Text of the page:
In practice, even when using the two slow kit lenses, the Z50's AF doesn’t seem to be noticeably more sluggish in the majority of shooting situations than the Z6/Z7.
It locks on pretty much instantaneously for static subjects in good light, while in low light, focusing is a little slower, but not unacceptably slow, with the Z50 capable of focusing down to an impressive -4EV. The same capable Eye AF system as found in the Z6/7 is also onboard.
The Nikon Z50 camera can shoot at 11fps, faster than the max 9fps that the Z7 can muster and marginally slower than the Z6' 12fps.
As we found with the Z6/Z7, it performs best when attempting to keep the subject under an active AF point (using Single-Point AF or Wide-Area AF), rather than activating the tracking focus.
Both Wi-Fi and Bluetooth connectivity are included, primarily designed for use with Nikon’s Snapseed app.
After some early teething issues, on the whole using the app is a much more pleasant experience than when it first appeared a few years ago.
You can use it to automatically send files over to your phone for sharing online, which is useful for social media aficionados.
One of the big controversies at the Z7 and Z6 launch was the decision to only include a single memory card slot.
That’s likely to be less of a problem with the Z50, which is aimed more at consumers than professionals, but it’s still something to think about if you’re at all concerned about backup whilst shooting.
Instead of expensive XQD cards, the Z50 uses much more ubiquitous, cheaper SD cards. Rather annoyingly for this kind of camera, though, the card slot is in the same compartment as the battery on the bottom of the camera, rather than in a dedicated compartment on the side.
|The Nikon Z50 and Kit Lenses|
At the time of writing, there are only two DX format, Z mount lenses for the Z50, which accompanied it at launch. They are the NIKKOR Z DX 16-50mm f/3.5-6.3 VR and the NIKKOR Z DX 50-250mm f/4.5-6.3 VR.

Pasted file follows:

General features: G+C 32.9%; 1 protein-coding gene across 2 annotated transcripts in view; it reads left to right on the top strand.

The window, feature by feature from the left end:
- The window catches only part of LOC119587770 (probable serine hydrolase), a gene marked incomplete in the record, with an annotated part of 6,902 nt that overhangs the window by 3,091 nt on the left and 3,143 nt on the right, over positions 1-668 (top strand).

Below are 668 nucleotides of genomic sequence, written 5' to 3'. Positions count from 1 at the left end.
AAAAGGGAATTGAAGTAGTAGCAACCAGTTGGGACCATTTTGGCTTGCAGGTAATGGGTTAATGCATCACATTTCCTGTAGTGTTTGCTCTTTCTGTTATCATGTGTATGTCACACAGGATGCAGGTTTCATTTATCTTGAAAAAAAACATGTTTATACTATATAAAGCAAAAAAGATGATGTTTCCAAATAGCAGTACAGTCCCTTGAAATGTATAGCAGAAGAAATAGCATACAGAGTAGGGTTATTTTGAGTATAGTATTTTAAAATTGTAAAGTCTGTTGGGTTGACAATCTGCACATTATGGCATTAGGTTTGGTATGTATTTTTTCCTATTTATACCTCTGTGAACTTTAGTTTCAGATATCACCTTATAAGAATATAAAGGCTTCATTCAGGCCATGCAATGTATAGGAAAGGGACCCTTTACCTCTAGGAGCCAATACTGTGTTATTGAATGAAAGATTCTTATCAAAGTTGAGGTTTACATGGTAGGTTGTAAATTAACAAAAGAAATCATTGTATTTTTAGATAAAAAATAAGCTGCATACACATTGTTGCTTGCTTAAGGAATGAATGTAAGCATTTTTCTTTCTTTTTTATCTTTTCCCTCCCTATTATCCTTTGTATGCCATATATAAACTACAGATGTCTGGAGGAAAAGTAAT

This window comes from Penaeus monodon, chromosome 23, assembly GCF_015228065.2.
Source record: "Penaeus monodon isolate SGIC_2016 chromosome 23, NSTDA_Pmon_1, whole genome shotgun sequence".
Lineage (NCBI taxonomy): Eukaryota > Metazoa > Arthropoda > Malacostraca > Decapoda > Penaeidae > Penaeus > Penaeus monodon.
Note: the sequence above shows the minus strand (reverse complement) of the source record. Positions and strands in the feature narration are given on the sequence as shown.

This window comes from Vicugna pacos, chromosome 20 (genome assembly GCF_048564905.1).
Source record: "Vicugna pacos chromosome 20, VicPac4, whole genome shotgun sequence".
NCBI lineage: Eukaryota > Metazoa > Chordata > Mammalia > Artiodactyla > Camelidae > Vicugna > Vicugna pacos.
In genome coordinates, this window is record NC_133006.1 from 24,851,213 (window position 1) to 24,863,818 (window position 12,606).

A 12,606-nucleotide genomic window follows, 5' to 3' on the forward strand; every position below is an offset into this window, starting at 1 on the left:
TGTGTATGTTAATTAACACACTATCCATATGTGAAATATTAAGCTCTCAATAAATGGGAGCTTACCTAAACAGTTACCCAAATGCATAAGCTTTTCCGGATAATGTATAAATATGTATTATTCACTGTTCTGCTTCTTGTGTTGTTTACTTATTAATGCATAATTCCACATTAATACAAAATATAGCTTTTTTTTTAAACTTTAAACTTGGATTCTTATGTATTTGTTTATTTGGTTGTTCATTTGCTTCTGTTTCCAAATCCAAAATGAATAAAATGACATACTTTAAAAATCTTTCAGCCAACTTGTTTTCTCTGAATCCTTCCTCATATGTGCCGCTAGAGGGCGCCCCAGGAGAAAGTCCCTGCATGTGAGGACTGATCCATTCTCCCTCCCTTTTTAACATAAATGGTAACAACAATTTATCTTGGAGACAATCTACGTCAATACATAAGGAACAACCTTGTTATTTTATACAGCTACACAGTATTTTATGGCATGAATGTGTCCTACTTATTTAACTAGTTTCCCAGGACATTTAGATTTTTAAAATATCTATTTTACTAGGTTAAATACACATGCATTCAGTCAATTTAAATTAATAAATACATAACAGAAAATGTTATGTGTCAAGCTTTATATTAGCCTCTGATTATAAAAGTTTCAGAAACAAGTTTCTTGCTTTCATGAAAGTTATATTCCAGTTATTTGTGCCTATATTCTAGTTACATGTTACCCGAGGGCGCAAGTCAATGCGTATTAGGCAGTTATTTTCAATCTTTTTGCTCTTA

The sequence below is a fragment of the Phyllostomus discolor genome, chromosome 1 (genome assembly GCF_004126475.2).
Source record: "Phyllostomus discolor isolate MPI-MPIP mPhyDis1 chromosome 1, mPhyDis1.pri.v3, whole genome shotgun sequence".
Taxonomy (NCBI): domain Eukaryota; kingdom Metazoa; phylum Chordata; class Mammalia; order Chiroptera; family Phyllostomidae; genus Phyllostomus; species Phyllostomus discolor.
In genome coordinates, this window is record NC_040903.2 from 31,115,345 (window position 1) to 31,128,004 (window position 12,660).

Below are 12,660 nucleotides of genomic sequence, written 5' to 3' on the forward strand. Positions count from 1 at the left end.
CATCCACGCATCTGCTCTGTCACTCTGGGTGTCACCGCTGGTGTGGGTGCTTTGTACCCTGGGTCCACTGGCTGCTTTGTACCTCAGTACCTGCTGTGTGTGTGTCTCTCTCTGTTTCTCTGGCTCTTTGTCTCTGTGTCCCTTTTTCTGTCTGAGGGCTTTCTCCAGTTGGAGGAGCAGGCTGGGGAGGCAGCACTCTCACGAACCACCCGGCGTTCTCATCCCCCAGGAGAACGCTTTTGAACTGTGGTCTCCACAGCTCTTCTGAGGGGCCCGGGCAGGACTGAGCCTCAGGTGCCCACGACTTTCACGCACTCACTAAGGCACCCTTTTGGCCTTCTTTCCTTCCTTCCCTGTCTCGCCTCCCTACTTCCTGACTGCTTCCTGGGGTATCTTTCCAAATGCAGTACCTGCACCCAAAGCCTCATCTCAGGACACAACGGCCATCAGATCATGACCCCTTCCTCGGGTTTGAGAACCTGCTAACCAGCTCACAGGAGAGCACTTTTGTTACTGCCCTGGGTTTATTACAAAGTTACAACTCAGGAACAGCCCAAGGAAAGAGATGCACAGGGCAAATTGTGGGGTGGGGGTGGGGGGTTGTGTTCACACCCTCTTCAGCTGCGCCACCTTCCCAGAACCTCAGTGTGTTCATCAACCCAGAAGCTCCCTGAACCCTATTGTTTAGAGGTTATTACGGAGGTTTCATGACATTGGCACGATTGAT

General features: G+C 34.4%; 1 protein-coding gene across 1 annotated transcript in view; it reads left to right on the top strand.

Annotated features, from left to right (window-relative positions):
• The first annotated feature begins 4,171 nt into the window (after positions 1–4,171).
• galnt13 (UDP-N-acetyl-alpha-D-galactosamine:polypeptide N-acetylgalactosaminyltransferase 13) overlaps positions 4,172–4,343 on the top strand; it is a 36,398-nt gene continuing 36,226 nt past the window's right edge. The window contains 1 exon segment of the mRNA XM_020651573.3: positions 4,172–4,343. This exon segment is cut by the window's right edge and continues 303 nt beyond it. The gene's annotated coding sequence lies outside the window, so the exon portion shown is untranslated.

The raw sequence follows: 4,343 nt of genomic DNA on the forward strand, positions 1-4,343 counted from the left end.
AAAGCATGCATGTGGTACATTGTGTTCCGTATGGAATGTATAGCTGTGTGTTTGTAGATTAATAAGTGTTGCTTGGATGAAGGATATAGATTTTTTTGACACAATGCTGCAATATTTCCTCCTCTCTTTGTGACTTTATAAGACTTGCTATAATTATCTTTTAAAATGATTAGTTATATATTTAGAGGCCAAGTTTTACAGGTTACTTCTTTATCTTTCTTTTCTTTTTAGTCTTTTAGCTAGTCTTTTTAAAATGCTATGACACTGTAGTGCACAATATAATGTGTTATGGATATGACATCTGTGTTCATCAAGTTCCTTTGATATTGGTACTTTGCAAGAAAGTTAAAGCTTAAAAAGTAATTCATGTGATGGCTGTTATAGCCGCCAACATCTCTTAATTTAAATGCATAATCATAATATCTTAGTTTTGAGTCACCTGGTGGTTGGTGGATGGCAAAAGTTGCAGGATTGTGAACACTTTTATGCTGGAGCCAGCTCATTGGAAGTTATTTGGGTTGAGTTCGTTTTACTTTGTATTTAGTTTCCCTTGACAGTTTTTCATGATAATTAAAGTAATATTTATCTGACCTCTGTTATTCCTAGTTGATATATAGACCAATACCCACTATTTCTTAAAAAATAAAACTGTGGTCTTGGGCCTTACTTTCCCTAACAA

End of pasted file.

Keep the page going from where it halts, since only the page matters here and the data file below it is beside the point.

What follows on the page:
While we expect Nikon to bring more to the market during the next months and years, for the time being the available lenses are the main weakness of buying into the Z50 system.
The two kit zooms are both stabilised, important as the Z50 doesn't have built-in IBIS, feature a retractable design to make them more compact, and together cover virtually every focal length that most of the Z50's target market will ever need.
The super-slim 16-50mm pancake zoom in particular is worthy of praise, forming a tiny package with the Z50, yet still featuring a mechanical zoom mechanism, rather than a power zoom system.
But they are constructed from plastic, offer slow maximum apertures that make it more difficult to throw the background out of focus, and also suffer from a lack of sharpness when shooting wide open.
While you can use the generally excellent FX Z-mount lenses that Nikon has released, they're pretty expensive compared to the body-only price of the Z50, and suffer from having a 1.5x crop factor applied.
|The Nikon Z50 and the 50-250mm Lens|
For the time being, though, Nikon seems to think that some Z50 owners who aren't satisfied with the two kit lenses will naturally gravitate towards the faster primes and zooms that they've released for the Z6 and Z7 - we're not so sure...
For anybody with an existing array of DX and FX F-mount lenses, purchasing an FTZ adapter with the Z50 is a good idea. The adapter does not include a focusing motor within it, so only lenses which have focusing motors can take advantage of the Z50’s autofocus system, otherwise you’ll have to engage manual focus.
While we can't see too many new owners going down this route, if you're already invested in a Nikon full-frame system, be it DSLR or mirrorless, it's great to see Nikon supporting those lenses on their new DX-format camera.
The Z50's new EN-EL25 battery has a battery life rating of 300 shots, according to CIPA, making it just a fraction less than the 310 shots of the Z6. That doesn’t sound like a lot, but it’s important to remember that the aggressive power consumption of a standard CIPA test is unlikely to be replicated by the average user.
Instead, with good power management practices – such as turning the camera off when not in use – it’s unlikely most average users would need a second battery. If you’re a particularly rapid shooter, it’s certainly worth investing in a second battery, though.
Just like the Z6 and the Z7, the Z50 can be charged via its Micro USB port, so another option could be to pick up a battery pack so you can charge on the go.